You want to use a nonce when:
- you care deeply that a transmission not be submitted twice
- you have reason to be afraid that re-transmission could occur by someone other than the authorized user, and that the ramifications of that will be bad
Transactions where money changes hands is a good sample use case - I care deeply that I not buy the same product twice without knowingly consenting. Also - any authorization case - both when a client transmits a credential to the server and when the server performs authentication checks to credential verification services. In either case, if a third party hears the transmission, it could be repeated at a later time in imitation of the legitimate source.
The general principle is that if I am the concerned party, I can give you a suitably unique, unpredictable piece of data, and have you transmit it back to me along with proof that you are who you say you are - the proof of your identity and this suitably unique data should be melded together in such a way that a listener couldn't replicate them without having both the unique information AND your credentials.
A web form is a great context for this, as there are plenty of good cases. But it's not the only option for the implementation of the basic concepts - for example OCSP uses a nonce in certificate lookups (totally non-web - it's all in ASN.1). I don't want to add confusion, but I want to emphasize that a nonce is a security concept, not a thing that is unique to a given technology or protocol.
Taking the questions one by one:
1.what is the "challenge" that sent to client?
Something suitably random. As usual, perfect randomness is considered impossible - but something that is unique enough that it is not repeated predictably or frequently. So as an attacker, I can't build a stockpile of useable transmissions and reuse a previously used nonce.
2.Server sends challenge to client, how? In the session? hidden input in form? url?
In a UI sense, you want to abstract it from the user, since they have no part to play in transmitting it verbatim. The way you package this is entirely related to the problem you are trying to solve. For example:
in an OSCP request/response, the nonce is a field in the ASN.1 - it has an object identifier as specified in the protocol and a value. Off the top of my head, I can't remember but it may be limited to integers.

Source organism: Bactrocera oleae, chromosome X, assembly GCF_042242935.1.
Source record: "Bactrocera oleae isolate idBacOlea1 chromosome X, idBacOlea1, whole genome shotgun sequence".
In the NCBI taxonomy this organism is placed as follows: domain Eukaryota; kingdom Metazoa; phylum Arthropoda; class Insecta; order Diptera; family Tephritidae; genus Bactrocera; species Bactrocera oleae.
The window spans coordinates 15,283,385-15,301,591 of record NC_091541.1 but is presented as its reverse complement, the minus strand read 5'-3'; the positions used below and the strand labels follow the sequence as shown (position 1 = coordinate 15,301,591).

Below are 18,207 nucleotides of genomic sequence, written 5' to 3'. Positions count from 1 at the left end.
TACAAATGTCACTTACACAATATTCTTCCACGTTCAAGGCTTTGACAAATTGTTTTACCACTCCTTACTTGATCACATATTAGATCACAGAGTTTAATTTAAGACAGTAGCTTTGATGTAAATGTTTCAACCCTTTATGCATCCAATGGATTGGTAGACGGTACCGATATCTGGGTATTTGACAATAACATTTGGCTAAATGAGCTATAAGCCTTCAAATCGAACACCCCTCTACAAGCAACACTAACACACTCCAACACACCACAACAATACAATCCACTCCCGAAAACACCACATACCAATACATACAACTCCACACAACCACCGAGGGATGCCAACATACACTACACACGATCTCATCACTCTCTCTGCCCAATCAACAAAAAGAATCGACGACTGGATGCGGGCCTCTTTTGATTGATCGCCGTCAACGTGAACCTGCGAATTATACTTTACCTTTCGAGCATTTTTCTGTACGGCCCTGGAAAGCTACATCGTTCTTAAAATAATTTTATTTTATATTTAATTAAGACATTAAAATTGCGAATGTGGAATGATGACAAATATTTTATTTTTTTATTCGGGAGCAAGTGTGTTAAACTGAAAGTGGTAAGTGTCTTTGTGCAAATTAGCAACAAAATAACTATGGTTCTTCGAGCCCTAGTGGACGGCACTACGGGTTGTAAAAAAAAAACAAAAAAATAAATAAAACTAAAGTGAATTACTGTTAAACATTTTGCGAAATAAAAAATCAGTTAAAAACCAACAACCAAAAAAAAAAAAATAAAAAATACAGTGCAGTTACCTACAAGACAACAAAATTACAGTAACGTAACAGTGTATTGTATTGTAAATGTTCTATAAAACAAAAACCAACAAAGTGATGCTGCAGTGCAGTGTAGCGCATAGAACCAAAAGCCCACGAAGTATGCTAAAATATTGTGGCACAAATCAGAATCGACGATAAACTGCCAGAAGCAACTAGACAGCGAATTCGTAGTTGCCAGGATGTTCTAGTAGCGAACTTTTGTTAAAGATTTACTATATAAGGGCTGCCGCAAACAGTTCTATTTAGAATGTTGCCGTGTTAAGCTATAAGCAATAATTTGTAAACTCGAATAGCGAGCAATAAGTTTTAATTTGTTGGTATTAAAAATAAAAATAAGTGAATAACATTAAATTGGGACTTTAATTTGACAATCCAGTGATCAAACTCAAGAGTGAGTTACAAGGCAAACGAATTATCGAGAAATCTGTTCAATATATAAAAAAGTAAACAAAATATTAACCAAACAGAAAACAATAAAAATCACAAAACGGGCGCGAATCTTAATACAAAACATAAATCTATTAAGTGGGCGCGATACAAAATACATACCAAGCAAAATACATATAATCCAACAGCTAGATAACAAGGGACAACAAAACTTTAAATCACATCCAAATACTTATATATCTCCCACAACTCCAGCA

if you are trying to attach a nonce to a webform, a hidden value in the form input parameters is a great idea. Generally sticking this in a URL is bad idea, as URLs fit into navigation and bookmarking, and this is not a repeatable piece of data - the next time I submit the form with this nonce, I should be denied, so if I have bookmarked a URL with a nonce in it, I should be very frustrated.
In XML transactions, I believe there's an option for including the nonce in the XMLDSIG schema - it's an element of its own - this is often used in SOAP web services.
3.How client responds with hashed password? is client=php?
This points back to the point that a nonce is a concept - not an implementation. Many APIs offer a nonce as a parameter to the request initiation - usually a boolean - TRUE/FALSE on providing a nonce at all.
In any case, however the client responds, there needs to be a connection between the nonce and the private credential that proves the client's identity. Hashing the nonce and the password may be an approach - but it's not an approach I've used. But then my background is largely PKI related. If you are using asymmetric keys then the typical thing would be to sign the nonce as part of the package - so the response would be a collection of information that matters for the transaction (my shopping cart order, for example), information about who I am (for example, my digital certificate or username), and my nonce. How I package this is a design detail for my application.
4.what type of security this approach provides?
It ensures that this exchange is happening "live" - that the response is not a canned response that could as easily be given by a malicious entity as by a server which pregenerated responses and it ensures I can't send the same transaction twice and have it work both times (replay attack).
There's a cost - the cost of computation and processing. In a high load situation, demanding re-generation and cryptographic binding for every transmission can get expensive. Not radically expensive, but for very high loads, even a little bit becomes a big deal. It also forces persistence on the requestor - the requestor has to make a nonce, send it, remember it, and compare it when the return response is provided. If there is no request/response nonce comparison, there is no value to providing the nonce in the first place. Which means there's a memory and computation cost there, as well. Also if you are custom building the transaction for a specialized purpose, it adds development time/cost. Obviously that's a one-time cost - but it's still work that needs doing.